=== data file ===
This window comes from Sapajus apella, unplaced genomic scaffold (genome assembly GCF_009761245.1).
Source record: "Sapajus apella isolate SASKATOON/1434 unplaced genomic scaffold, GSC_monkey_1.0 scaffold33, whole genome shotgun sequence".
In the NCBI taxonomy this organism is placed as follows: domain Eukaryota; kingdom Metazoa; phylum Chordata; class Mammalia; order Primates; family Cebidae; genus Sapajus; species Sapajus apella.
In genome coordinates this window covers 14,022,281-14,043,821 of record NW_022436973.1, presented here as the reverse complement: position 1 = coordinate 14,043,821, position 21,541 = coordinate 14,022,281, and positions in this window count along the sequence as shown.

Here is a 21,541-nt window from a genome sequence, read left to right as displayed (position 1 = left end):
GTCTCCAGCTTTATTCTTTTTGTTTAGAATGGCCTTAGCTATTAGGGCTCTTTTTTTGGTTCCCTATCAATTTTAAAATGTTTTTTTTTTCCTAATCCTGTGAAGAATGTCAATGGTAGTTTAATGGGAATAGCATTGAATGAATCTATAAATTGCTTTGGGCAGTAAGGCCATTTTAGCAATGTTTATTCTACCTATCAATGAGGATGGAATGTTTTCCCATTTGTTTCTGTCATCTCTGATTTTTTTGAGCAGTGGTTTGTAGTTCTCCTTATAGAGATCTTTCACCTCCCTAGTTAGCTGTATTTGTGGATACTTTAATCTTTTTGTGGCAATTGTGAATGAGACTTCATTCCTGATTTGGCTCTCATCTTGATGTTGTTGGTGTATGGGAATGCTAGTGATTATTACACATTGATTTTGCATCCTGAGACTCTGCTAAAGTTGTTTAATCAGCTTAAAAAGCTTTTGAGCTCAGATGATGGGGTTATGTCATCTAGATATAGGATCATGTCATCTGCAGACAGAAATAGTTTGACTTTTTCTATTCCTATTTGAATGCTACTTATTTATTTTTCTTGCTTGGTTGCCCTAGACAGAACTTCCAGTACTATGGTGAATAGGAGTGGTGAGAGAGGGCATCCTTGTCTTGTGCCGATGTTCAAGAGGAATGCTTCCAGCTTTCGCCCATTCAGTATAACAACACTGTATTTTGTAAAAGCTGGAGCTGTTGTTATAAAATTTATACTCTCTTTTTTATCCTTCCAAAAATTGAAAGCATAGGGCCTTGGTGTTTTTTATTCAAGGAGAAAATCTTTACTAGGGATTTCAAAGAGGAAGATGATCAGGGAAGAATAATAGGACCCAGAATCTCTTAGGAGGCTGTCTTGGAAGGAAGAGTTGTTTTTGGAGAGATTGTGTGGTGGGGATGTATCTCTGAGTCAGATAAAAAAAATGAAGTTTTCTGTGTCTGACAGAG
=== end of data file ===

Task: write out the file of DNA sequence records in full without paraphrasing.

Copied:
This window comes from Sapajus apella, unplaced genomic scaffold (genome assembly GCF_009761245.1).
Source record: "Sapajus apella isolate SASKATOON/1434 unplaced genomic scaffold, GSC_monkey_1.0 scaffold33, whole genome shotgun sequence".
In the NCBI taxonomy this organism is placed as follows: domain Eukaryota; kingdom Metazoa; phylum Chordata; class Mammalia; order Primates; family Cebidae; genus Sapajus; species Sapajus apella.
In genome coordinates this window covers 14,022,281-14,043,821 of record NW_022436973.1, presented here as the reverse complement: position 1 = coordinate 14,043,821, position 21,541 = coordinate 14,022,281, and positions in this window count along the sequence as shown.

Here is a 21,541-nt window from a genome sequence, read left to right as displayed (position 1 = left end):
GTCTCCAGCTTTATTCTTTTTGTTTAGAATGGCCTTAGCTATTAGGGCTCTTTTTTTGGTTCCCTATCAATTTTAAAATGTTTTTTTTTTCCTAATCCTGTGAAGAATGTCAATGGTAGTTTAATGGGAATAGCATTGAATGAATCTATAAATTGCTTTGGGCAGTAAGGCCATTTTAGCAATGTTTATTCTACCTATCAATGAGGATGGAATGTTTTCCCATTTGTTTCTGTCATCTCTGATTTTTTTGAGCAGTGGTTTGTAGTTCTCCTTATAGAGATCTTTCACCTCCCTAGTTAGCTGTATTTGTGGATACTTTAATCTTTTTGTGGCAATTGTGAATGAGACTTCATTCCTGATTTGGCTCTCATCTTGATGTTGTTGGTGTATGGGAATGCTAGTGATTATTACACATTGATTTTGCATCCTGAGACTCTGCTAAAGTTGTTTAATCAGCTTAAAAAGCTTTTGAGCTCAGATGATGGGGTTATGTCATCTAGATATAGGATCATGTCATCTGCAGACAGAAATAGTTTGACTTTTTCTATTCCTATTTGAATGCTACTTATTTATTTTTCTTGCTTGGTTGCCCTAGACAGAACTTCCAGTACTATGGTGAATAGGAGTGGTGAGAGAGGGCATCCTTGTCTTGTGCCGATGTTCAAGAGGAATGCTTCCAGCTTTCGCCCATTCAGTATAACAACACTGTATTTTGTAAAAGCTGGAGCTGTTGTTATAAAATTTATACTCTCTTTTTTATCCTTCCAAAAATTGAAAGCATAGGGCCTTGGTGTTTTTTATTCAAGGAGAAAATCTTTACTAGGGATTTCAAAGAGGAAGATGATCAGGGAAGAATAATAGGACCCAGAATCTCTTAGGAGGCTGTCTTGGAAGGAAGAGTTGTTTTTGGAGAGATTGTGTGGTGGGGATGTATCTCTGAGTCAGATAAAAAAAATGAAGTTTTCTGTGTCTGACAGAG